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What's New: Portfolio

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GORDON'S GIN
AGENCY
Avrett, Free & Ginsberg, New York
CLIENT
United Distillers, Stamford, Conn.
MEDIUM
consumer print
CREATIVE/ART DIRECTOR
Jeffrey Metzner
ASSOC. CREATIVE DIRECTOR/COPYWRITER
Rory Braunstein
PHOTOGRAPHY
Hashi
Feeling guilty about how little time you spend with your kids? Sit down with a bottle of Gordon's and your view of things will soon brighten. Whether it's a myth or not, "quality time" is one of those phrases that raise people's hackles. Its undertone of self-justification makes it a natural for redeployment in the service of frank self-indulgence. In a category whose ads often seem either too stuffy or too hip, this one amiably cuts through the clutter by being mildly amusing. And believe me, there's no surplus of mild amusement in this world. One also appreciates the fact that Gordon's doesn't take on airs. Type under the bottle and brand name hails it as the world's "most popular" gin, not as the world's best. Further, it's described as a "simple pleasure," not a grand luxury. All of this helps the client's gin come across as a tonic for the spirit.

CAMPARI
AGENCY
Mullen, Wenham, Mass.
CLIENT
UDV North America, Fort Lee, N.J.
MEDIUM
outdoor
CREATIVE DIRECTOR
Andrew Lewis
ART DIRECTOR
Mary Rich
COPYWRITER
Dave Swartz
PHOTOGRAPHY
Matthew Rolston (model), Craig Cutler (product)
BODY PAINTING
Joanne Gair
Or how about a nice, cold Campari & Sunscreen? The visual catches your eye, all right, but isn't it a bit grotesque? One imagines the model being strapped to a helicopter-borne stretcher and airlifted to the nearest burn center. Once you get past that distraction, though, the ad gives the brand an air of flamboyant fun. If someone is in the market for a drink that's out of the ordinary, Campari looks like a strong candidate. The emphasis on orange juice is intended to assure Americans that the bitter aperitif can be adapted to suit our national sweet tooth. The fact that orange peels are photogenic is a bonus. One quibble: If part of the idea is to make the product seem less intimidating, the weird photo may have the opposite effect, making it seem more dauntingly exotic.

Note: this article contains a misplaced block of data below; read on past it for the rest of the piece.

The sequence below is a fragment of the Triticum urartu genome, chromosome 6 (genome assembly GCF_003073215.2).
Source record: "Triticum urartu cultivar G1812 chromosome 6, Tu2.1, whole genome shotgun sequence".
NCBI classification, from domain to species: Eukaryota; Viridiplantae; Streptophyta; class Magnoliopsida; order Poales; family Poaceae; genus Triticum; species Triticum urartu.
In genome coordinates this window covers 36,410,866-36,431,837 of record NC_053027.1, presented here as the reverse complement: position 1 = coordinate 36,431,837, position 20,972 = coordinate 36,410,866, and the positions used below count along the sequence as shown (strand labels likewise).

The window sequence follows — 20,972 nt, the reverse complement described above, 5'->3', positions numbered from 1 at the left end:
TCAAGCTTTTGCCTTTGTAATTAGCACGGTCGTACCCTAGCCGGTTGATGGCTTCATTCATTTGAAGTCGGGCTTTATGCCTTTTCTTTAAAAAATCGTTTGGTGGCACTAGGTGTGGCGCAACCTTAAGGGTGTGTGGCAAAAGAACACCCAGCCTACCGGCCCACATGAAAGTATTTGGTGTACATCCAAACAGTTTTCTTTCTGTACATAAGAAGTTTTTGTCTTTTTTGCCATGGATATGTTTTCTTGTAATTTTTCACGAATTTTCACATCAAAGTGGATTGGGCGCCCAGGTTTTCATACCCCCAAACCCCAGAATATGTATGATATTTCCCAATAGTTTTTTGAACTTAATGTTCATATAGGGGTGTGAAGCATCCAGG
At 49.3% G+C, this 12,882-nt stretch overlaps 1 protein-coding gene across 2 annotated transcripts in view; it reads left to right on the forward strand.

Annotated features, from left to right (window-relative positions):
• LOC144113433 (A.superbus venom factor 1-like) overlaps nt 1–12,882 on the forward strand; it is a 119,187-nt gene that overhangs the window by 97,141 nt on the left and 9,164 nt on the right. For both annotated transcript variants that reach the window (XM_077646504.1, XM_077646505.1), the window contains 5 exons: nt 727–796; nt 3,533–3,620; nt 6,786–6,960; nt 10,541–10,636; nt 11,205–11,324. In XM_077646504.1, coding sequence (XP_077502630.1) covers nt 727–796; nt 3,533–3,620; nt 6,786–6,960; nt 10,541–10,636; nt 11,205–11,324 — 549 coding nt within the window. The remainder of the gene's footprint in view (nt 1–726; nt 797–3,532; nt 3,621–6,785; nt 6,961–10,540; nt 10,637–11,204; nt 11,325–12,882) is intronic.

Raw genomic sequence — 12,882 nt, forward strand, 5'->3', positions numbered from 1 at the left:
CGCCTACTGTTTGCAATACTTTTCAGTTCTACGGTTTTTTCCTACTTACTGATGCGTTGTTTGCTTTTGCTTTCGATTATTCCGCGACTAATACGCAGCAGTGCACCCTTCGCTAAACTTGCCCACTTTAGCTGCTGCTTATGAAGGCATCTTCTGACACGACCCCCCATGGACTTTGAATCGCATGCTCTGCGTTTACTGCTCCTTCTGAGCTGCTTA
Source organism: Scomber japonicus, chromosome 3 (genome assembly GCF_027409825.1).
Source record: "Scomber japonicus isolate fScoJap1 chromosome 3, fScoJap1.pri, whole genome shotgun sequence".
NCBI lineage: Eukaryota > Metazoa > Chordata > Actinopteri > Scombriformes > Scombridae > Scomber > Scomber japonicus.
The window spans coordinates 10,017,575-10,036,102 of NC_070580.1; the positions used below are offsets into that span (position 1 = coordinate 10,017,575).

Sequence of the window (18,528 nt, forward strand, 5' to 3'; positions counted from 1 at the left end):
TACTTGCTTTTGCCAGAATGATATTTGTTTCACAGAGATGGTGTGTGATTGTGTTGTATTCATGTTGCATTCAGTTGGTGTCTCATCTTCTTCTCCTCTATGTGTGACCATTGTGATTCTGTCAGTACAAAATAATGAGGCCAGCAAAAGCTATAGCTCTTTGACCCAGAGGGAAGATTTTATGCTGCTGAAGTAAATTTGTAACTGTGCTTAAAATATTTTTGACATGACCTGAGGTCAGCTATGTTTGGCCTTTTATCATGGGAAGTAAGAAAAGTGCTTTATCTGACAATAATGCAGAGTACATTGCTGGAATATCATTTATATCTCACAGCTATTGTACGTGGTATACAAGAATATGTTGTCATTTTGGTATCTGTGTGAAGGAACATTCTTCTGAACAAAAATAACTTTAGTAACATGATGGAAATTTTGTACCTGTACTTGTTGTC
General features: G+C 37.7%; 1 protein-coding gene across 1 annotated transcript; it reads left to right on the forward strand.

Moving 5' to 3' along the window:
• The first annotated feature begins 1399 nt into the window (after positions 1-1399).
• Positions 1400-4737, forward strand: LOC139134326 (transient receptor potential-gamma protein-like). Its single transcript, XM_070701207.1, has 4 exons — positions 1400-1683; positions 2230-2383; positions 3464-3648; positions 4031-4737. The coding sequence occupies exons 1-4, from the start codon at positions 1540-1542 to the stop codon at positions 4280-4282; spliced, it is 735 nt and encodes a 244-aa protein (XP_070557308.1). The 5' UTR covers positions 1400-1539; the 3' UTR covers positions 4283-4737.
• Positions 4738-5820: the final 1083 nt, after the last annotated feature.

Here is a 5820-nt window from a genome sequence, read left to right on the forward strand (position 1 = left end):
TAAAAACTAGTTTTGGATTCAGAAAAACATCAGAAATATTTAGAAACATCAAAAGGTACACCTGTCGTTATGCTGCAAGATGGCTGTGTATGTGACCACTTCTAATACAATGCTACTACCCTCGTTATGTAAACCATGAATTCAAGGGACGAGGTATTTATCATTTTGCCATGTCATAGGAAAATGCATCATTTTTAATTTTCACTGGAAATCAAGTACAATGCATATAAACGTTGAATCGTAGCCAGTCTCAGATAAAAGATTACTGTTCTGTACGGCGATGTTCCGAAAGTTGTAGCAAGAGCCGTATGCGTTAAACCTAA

SONY D-WAVE ZUMA DIGITAL PHONE
AGENCY
Matthews/Mark, San Diego, Calif.
CLIENT
Sony Personal Mobile Communications of America, San Diego
MEDIUM
consumer print
CREATIVE DIRECTOR/COPYWRITER
Michael Mark
CREATIVE strategy
Jim Matthews
ART DIRECTOR
Mark Albertazzi
PHOTOGRAPHY
Michael O'Brien
For those of you whose cultural literacy isn't all it might be, the fellows in the photo are Alice Cooper and Pat Boone. They've been united, at long last, to make the point that Sony's diminutive Zuma digital phone is "powerful enough to bring people together who are worlds apart. (Even if they sing to a different drummer.)" The notion that "talk" can resolve the differences between people is one of the great fallacies of our time. As often as not, it clarifies their reasons for detesting each other. In less extreme circumstances, people with wildly dissimilar tastes lack the shared vocabulary of ideas that makes for lively conversation. Thus, the ad's premise doesn't quite ring true. Still, in the phone-equipment category we need to be thankful for small pleasures, and it is fun to see Cooper and Boone together. And that, in turn, leaves us with good vibes about Sony's new phone.


PAPA GINO'S PIZZA RESTAURANTS
AGENCY
Clarke Goward, Boston
CLIENT
Papa Gino's, Dedham, Mass.
MEDIUM
30-second TV
CREATIVE DIRECTOR
Spencer Deadrick
ART DIRECTOR
Jim Amadeo
COPYWRITER
Lawson Clarke
AGENCY PRODUCER
Peggy Fenchak-Fitzgerald
PRODUCTION CO.
Picture Park, Boston
DIRECTOR
Jonathan Bekemeier
He: "I just wanted to say that, um, I had a great time." She: "Me too." It's a first date, and after giving us this bit of spoken dialogue, the spot lets us in on each character's unspoken thoughts. His: "I can't figure it out. First date, and I've never felt more in sync with another person. She's smart, she's beautiful, she understands me. Could she be the one?" Her downcast eyes suggest she's shyly thinking similar thoughts. But her eyes are looking down at the table for another reason: "I can't figure it out. Is that his slice or mine?" At the end, we see the guy happily eating that last slice as the woman of his dreams looks on, crestfallen. You see, men are the real romantics! What's engaging about the spot is that it pokes fun at Mr. Lovestruck without seeming mean-spirited. Indeed, it manages to be at once sweet and unsappy, finding a tone that will resonate with the target audience. The vignette also puts the client's product at the center of our attention without making us feel we've been subjected to a hard sell, and that's all to the good as well.
What's New submissions should be in the form of proofs, slides or (for TV spots) videotape. Please list creative director, art director, copywriter, agency producer, production company (and its location), director and illustrator or photographer. Describe the media schedule, including break date for the ad. Preference will be given to the newest work. Materials cannot be returned. Send submissions to:

What's New Portfolio, Adweek, 1515 Broadway, New York, N.Y. 10036.